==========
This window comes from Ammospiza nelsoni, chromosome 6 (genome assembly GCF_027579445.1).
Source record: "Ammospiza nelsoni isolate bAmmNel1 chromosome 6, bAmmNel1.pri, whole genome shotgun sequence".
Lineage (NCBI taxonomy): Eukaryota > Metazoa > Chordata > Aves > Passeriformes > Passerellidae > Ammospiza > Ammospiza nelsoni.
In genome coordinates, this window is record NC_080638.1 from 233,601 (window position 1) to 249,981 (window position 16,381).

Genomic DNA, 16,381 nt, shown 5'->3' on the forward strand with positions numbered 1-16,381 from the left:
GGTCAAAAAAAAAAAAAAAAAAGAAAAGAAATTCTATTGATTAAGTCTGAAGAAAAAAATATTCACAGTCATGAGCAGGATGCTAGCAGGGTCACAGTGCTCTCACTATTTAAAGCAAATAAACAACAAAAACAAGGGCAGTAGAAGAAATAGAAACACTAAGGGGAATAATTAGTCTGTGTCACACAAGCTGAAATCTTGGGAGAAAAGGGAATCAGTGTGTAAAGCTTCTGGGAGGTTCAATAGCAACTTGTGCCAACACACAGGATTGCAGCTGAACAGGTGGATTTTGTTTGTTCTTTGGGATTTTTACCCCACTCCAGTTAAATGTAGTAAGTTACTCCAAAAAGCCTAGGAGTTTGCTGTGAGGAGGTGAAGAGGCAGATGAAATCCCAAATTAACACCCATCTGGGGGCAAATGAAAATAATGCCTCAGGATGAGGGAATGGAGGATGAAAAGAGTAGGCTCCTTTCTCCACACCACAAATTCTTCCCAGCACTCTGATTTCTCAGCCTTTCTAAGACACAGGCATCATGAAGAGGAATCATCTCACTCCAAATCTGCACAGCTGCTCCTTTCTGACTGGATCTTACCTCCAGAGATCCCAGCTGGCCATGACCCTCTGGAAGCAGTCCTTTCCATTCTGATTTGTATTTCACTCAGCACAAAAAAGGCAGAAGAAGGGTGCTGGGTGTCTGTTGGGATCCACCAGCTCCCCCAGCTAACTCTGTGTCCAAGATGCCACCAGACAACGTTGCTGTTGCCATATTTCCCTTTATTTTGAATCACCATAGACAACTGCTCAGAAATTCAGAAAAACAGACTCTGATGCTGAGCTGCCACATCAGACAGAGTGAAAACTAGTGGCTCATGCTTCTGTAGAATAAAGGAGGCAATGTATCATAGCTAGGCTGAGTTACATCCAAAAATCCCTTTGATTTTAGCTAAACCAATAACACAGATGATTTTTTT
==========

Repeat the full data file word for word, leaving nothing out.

This window comes from Ammospiza nelsoni, chromosome 6 (genome assembly GCF_027579445.1).
Source record: "Ammospiza nelsoni isolate bAmmNel1 chromosome 6, bAmmNel1.pri, whole genome shotgun sequence".
Lineage (NCBI taxonomy): Eukaryota > Metazoa > Chordata > Aves > Passeriformes > Passerellidae > Ammospiza > Ammospiza nelsoni.
In genome coordinates, this window is record NC_080638.1 from 233,601 (window position 1) to 249,981 (window position 16,381).

Genomic DNA, 16,381 nt, shown 5'->3' on the forward strand with positions numbered 1-16,381 from the left:
GGTCAAAAAAAAAAAAAAAAAAGAAAAGAAATTCTATTGATTAAGTCTGAAGAAAAAAATATTCACAGTCATGAGCAGGATGCTAGCAGGGTCACAGTGCTCTCACTATTTAAAGCAAATAAACAACAAAAACAAGGGCAGTAGAAGAAATAGAAACACTAAGGGGAATAATTAGTCTGTGTCACACAAGCTGAAATCTTGGGAGAAAAGGGAATCAGTGTGTAAAGCTTCTGGGAGGTTCAATAGCAACTTGTGCCAACACACAGGATTGCAGCTGAACAGGTGGATTTTGTTTGTTCTTTGGGATTTTTACCCCACTCCAGTTAAATGTAGTAAGTTACTCCAAAAAGCCTAGGAGTTTGCTGTGAGGAGGTGAAGAGGCAGATGAAATCCCAAATTAACACCCATCTGGGGGCAAATGAAAATAATGCCTCAGGATGAGGGAATGGAGGATGAAAAGAGTAGGCTCCTTTCTCCACACCACAAATTCTTCCCAGCACTCTGATTTCTCAGCCTTTCTAAGACACAGGCATCATGAAGAGGAATCATCTCACTCCAAATCTGCACAGCTGCTCCTTTCTGACTGGATCTTACCTCCAGAGATCCCAGCTGGCCATGACCCTCTGGAAGCAGTCCTTTCCATTCTGATTTGTATTTCACTCAGCACAAAAAAGGCAGAAGAAGGGTGCTGGGTGTCTGTTGGGATCCACCAGCTCCCCCAGCTAACTCTGTGTCCAAGATGCCACCAGACAACGTTGCTGTTGCCATATTTCCCTTTATTTTGAATCACCATAGACAACTGCTCAGAAATTCAGAAAAACAGACTCTGATGCTGAGCTGCCACATCAGACAGAGTGAAAACTAGTGGCTCATGCTTCTGTAGAATAAAGGAGGCAATGTATCATAGCTAGGCTGAGTTACATCCAAAAATCCCTTTGATTTTAGCTAAACCAATAACACAGATGATTTTTTT